I have here the figures for gross domestic product—[Interruption.] [HON. MEMBERS: "Order."] I am sure that Conservative Members are anxious to hear this because they have been asking for these figures for some time.
I have the figures for the gross domestic product, at constant 1985 prices, for the past 43 years. They show a fall in GDP in real terms in only five of those years. The first was in 1973–74, when we shared office with the Conservative Government; the second was in 1975, when we were in office, but, according to the arguments of the Chief Secretary to the Treasury, that makes no difference because the first two years do not count. The third occasion was in 1980. Perhaps we shall take half the blame for that, as the Minister gives us the first two years of the 1974–75 figure. The fourth occasion was 1981 and the fifth was 1991.
Whatever happened to rates of tax or other parts of the economy, Conservative Members must know that those are the facts. It is not only untrue but pathetically untrue to try to pretend, as they have done recently with ever-increasing volume, as the quality of their argument has deteriorated, that there has never been growth under a Labour Government. The Financial Secretary to the Treasury, who boasted about how he checks his figures, was the first to make that statement, but it is not true. When he first said it, I made the charitable assumption that he had been caught on the hop, had come out with a smart remark and had realised subsequently that it was nonsense. That could happen to anyone but it seems to happen to him more than most.
However, the Prime Minister was not caught on the hop when he said, on 9 May:
The reality is that the Labour party would never deliver any growth whatsoever to fund increased public expenditure. It never has and never would".—[Official Report, 9 May 1991; Vol. 190, c. 820.]
The Prime Minister was certainly not speaking off the cuff, yet his remarks were totally untrue.
The figures show that, under the last Labour Government, for example, on whom an oil price increase was inflicted from outside these shores, which quadrupled oil prices without increasing revenues from oil, the average rate of growth was 2 per cent. Under this Government, taking the whole period and not the periods that they choose to select, growth is 1·75 per cent. So they are in no position to criticise us.
Conservative Members keep attacking the Labour party's position and saying that we are being less than honest.
On the subject of honest accounting, I invite honest John Major to step forward. On Wednesday, 23 May 1990, he was set on by the then Chancellor of the Duchy because he was attacking Labour's spending plans. An unkind and improperly briefed journalist then asked the thenChancellor of the Exchequer—the right hon. Member for Huntingdon (Mr. Major)—about his taxation spending plans. The Independent of that date said:
Mr. Major declined to pledge that the Tories would not abolish the married man's allowance, or to put a date on reducing basic rate tax to 20p.
In July 1990, the then Chancellor said to the Welsh Conservative party:
Let me give you a flavour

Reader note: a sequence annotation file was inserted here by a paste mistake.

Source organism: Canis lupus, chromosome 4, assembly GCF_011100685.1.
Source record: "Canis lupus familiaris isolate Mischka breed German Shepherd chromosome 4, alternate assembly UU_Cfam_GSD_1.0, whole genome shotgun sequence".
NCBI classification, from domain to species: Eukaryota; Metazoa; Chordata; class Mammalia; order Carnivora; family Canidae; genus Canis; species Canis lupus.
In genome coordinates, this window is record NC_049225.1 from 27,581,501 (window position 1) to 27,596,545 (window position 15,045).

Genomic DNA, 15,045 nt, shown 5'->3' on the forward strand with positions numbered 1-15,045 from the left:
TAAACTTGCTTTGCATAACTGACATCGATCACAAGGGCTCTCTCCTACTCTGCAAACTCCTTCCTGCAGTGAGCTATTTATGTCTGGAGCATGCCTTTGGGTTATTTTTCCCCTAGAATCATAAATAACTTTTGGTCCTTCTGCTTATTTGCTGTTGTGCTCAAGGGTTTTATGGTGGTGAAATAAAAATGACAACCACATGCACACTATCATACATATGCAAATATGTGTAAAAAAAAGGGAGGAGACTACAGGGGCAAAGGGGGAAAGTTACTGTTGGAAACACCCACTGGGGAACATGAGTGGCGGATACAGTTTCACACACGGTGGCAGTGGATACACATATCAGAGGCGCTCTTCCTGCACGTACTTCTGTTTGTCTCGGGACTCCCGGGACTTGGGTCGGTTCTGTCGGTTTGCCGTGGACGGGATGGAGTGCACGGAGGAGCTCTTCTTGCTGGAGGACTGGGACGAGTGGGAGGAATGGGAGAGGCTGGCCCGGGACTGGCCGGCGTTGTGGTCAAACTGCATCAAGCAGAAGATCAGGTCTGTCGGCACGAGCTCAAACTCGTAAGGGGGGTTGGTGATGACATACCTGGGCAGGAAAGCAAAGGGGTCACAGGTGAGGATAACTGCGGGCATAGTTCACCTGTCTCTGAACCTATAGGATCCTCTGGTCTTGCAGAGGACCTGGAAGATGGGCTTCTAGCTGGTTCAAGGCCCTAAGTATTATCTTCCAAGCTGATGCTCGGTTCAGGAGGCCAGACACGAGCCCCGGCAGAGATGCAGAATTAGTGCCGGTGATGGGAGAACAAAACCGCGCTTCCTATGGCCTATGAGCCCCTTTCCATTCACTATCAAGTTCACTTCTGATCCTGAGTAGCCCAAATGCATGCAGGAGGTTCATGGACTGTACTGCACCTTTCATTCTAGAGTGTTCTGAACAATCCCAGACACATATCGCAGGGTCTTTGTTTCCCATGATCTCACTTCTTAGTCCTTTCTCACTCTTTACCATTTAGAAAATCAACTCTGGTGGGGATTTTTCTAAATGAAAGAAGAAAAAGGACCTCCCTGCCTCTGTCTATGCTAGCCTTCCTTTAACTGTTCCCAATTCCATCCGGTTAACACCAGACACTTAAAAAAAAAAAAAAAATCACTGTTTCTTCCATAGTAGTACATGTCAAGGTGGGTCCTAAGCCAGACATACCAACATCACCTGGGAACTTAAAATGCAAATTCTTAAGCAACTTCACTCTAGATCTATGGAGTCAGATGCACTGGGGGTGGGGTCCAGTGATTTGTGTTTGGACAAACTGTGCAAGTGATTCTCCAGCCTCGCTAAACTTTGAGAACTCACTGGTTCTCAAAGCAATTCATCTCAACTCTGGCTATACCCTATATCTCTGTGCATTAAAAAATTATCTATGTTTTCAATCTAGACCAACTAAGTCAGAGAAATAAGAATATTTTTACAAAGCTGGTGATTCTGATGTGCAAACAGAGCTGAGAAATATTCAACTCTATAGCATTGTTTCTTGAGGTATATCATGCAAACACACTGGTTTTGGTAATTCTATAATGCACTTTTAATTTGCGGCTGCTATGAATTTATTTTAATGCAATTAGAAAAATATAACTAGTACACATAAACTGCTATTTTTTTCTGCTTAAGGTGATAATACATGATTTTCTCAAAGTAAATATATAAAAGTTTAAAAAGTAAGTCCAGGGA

of some of these terrible Labour pledges.
They intend to freeze the married couple's allowance. That would make all married couples in this country, 24 million people, worse off.
In March 1991, the Chancellor said:
I am not proposing to increase the married couple's allowance for couples under 65 or the allowances that are linked to it."—[ Official Report, 19, March 1991; Vol. 188, c. 179]
So much for honest John on the married couple's allowance.
In July 1990, the same honest John attacked the Labour party for its proposal to
meddle with mortgage interest relief"—
by which he meant our intention not to allow extra relief above the basic rate of VAT.
On the Frost programme in January 1991, Mr. Frost said, in a straightforward manner, that mortgage interest relief had been safe in the hands of the previous Prime Minister, the right hon. Member for Finchley (Mrs.Thatcher)
even with higher rate taxpayers".
He then asked:
Is it safe in your hands …?
The present Prime Minister answered:
The matters you're moving into now, and I can give you very clear answers, but you're moving now into matters that are budgetary matters, but we have no plans to change … what happened in the past, but I can't give you guarantees about this or any other matter. That is not to indicate that there are going to be changes … I can't give you guarantees about that anymore than anyone else could.
Mr. Frost then summed up the Prime Minister's reply as:
Right, no guarantees but at the moment, as of now, we have no plans to change that",
and the Prime Minister said "That is correct".
In March 1991, in his Budget statement, the Chancellor of the Exchequer proposed that mortgage interest relief
should be allowed only at the basic rate."—[Official Report, 19 March 1991; Vol. 188, c. 178.]
So much for the honesty and frankness of the Conservative party in putting its plans before the country.
No, I shall not give way.
The Conservative party has made much of our plans for the top rate of tax, and 50p is well above the current top rate. I shall repeat the figures, because the hon. Member for Brigg and Cleethorpes (Mr. Brown) does not seem to be very well informed. He thinks that the top rate of tax applies at £25,000. The current top rate of tax of 40p in the pound affects 6·5 per cent. of taxpayers and does not apply in practice to incomes below £27,000. That is for a single person with only one personal allowance and no mortgage. Beyond that, those with a married couple's allowance or a mortgage will probably pay the present top rate at £30,000 or more.